January 27, 2024 / VOLUME NO. 298

The Supreme Court Goes Fishing

A group of herring fishermen could soon upend the regulatory landscape for banks.  

The plaintiffs in Loper Bright Enterprises v. Raimondo, a case that will be argued before the U.S. Supreme Court this spring, aim to overturn the Chevron doctrine. The doctrine references a 40-year-old decision that defers the interpretation of relevant laws to regulatory agencies — not the courts. That can have a chilling effect on regulated businesses and citizens, some say.

“In practice, Chevron deference often gives agencies broad leeway to define the limits of their own statutory authority, making it far more difficult for businesses, organizations, and individuals to challenge agency action successfully in court,” wrote attorneys at Troutman Pepper Hamilton Sanders LLP in May 2023.

The fishing companies object to their regulator’s interpretation of the Magnuson-Stevens Fishery Conservation and Management Act. The 1970s law gives the National Oceanic and Atmospheric Administration authority to place monitors on commercial fishing boats. The fishing companies don’t object to being monitored, they say. But they don’t think the fishermen should have to pay the third-party monitor’s fee. That can amount to $710 per day, reducing their returns by roughly 20%. 

A second case before the Supreme Court, Cantero v. Bank of America, questions regulators’ interpretation of federal preemption under the National Bank Act. Passed during the Civil War, that law established the Office of the Comptroller of the Currency, which regulates banks with national charters. 

Cantero questions whether national banks like Bank of America Corp. should have to comply with a New York law that requires mortgage lenders to pay interest on homeowners’ escrow accounts. The plaintiffs say that, with the passage of the 2010 Dodd-Frank Act, a state consumer financial law — like the 1974 New York law — can only be preempted if it “prevents or significantly interferes with the exercise by the national bank of its powers.”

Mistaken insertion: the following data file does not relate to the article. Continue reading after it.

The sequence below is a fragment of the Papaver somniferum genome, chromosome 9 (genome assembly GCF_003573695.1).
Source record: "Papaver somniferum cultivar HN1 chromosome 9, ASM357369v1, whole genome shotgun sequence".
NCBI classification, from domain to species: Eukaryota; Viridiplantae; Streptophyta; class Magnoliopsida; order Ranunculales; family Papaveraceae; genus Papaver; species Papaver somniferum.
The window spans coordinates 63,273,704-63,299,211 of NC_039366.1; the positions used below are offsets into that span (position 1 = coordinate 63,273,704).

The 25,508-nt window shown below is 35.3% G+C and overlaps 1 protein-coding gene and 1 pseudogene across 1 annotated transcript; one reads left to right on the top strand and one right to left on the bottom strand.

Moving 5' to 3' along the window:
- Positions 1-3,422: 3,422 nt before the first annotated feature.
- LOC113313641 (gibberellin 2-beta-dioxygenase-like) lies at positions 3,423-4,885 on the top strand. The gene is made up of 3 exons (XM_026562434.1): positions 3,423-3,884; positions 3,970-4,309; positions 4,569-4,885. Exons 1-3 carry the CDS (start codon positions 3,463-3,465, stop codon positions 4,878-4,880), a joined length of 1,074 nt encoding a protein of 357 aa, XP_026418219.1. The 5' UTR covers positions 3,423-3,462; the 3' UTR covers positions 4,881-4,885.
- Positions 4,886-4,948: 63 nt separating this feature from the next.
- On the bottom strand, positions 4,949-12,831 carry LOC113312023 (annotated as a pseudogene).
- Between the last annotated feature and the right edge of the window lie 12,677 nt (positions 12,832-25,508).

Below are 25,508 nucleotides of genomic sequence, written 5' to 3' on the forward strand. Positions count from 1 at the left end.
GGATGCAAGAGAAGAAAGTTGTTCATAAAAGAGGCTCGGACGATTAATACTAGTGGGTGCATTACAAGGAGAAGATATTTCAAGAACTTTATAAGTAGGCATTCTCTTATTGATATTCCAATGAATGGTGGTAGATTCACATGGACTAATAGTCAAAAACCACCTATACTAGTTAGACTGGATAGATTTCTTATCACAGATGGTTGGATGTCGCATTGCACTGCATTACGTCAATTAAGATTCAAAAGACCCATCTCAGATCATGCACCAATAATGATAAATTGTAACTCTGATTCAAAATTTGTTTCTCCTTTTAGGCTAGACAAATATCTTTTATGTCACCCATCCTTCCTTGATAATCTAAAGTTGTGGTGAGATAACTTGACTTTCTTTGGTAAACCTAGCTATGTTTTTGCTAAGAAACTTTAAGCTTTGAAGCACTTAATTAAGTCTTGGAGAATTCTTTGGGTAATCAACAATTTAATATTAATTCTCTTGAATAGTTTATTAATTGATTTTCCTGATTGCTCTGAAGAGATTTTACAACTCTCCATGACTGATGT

A weakened or overturned Chevron doctrine would have broad effects for an array of federal regulators, including those that supervise banks. And that could have unintended consequences that bankers might not like, because regulators play an important role in providing guidance and clarity to the industry. 

Chevron deference “has a huge effect in providing nationwide, clear guidance,” says Susan Seaman, a partner at the law firm Husch Blackwell LLP. Without that, the industry could not “look to the bank regulators to get any comfort from a regulatory compliance perspective.”

For now, Chevron’s future lies in the hands of the Supreme Court. 

• Emily McCormick, vice president of editorial & research for Bank Director

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“These banks have employees and customers and investors, and they’re left hanging for months on end waiting for answers. They can’t be living their lives on hold like that.”

– Warren Tryon, Capitol Counsel

• John Engen, managing editor for Bank Director

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